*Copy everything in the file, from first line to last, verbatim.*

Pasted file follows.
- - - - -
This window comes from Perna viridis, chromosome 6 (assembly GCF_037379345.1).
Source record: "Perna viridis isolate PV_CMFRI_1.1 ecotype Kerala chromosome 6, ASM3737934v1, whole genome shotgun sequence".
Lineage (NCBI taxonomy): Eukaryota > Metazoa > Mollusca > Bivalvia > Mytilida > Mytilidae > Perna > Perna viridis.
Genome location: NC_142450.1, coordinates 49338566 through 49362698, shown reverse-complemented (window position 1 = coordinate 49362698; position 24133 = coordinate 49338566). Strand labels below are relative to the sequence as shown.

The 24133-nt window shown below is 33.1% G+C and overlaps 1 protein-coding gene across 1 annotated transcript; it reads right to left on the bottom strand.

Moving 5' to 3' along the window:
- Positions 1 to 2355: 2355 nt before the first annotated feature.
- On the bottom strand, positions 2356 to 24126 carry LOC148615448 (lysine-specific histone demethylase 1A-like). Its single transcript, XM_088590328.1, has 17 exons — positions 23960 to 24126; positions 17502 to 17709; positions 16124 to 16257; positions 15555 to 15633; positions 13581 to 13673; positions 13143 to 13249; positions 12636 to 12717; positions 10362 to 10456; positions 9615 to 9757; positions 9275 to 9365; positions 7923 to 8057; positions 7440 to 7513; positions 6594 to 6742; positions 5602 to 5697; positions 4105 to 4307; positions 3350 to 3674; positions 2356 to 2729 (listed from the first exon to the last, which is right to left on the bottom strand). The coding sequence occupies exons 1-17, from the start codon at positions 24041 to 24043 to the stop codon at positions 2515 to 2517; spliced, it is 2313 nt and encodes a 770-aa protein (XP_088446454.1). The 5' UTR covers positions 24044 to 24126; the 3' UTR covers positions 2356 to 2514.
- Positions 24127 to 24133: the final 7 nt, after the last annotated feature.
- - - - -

This window comes from Perna viridis, chromosome 6 (assembly GCF_037379345.1).
Source record: "Perna viridis isolate PV_CMFRI_1.1 ecotype Kerala chromosome 6, ASM3737934v1, whole genome shotgun sequence".
Lineage (NCBI taxonomy): Eukaryota > Metazoa > Mollusca > Bivalvia > Mytilida > Mytilidae > Perna > Perna viridis.
Genome location: NC_142450.1, coordinates 49338566 through 49362698, shown reverse-complemented (window position 1 = coordinate 49362698; position 24133 = coordinate 49338566). Strand labels below are relative to the sequence as shown.

The 24133-nt window shown below is 33.1% G+C and overlaps 1 protein-coding gene across 1 annotated transcript; it reads right to left on the bottom strand.

Moving 5' to 3' along the window:
- Positions 1 to 2355: 2355 nt before the first annotated feature.
- On the bottom strand, positions 2356 to 24126 carry LOC148615448 (lysine-specific histone demethylase 1A-like). Its single transcript, XM_088590328.1, has 17 exons — positions 23960 to 24126; positions 17502 to 17709; positions 16124 to 16257; positions 15555 to 15633; positions 13581 to 13673; positions 13143 to 13249; positions 12636 to 12717; positions 10362 to 10456; positions 9615 to 9757; positions 9275 to 9365; positions 7923 to 8057; positions 7440 to 7513; positions 6594 to 6742; positions 5602 to 5697; positions 4105 to 4307; positions 3350 to 3674; positions 2356 to 2729 (listed from the first exon to the last, which is right to left on the bottom strand). The coding sequence occupies exons 1-17, from the start codon at positions 24041 to 24043 to the stop codon at positions 2515 to 2517; spliced, it is 2313 nt and encodes a 770-aa protein (XP_088446454.1). The 5' UTR covers positions 24044 to 24126; the 3' UTR covers positions 2356 to 2514.
- Positions 24127 to 24133: the final 7 nt, after the last annotated feature.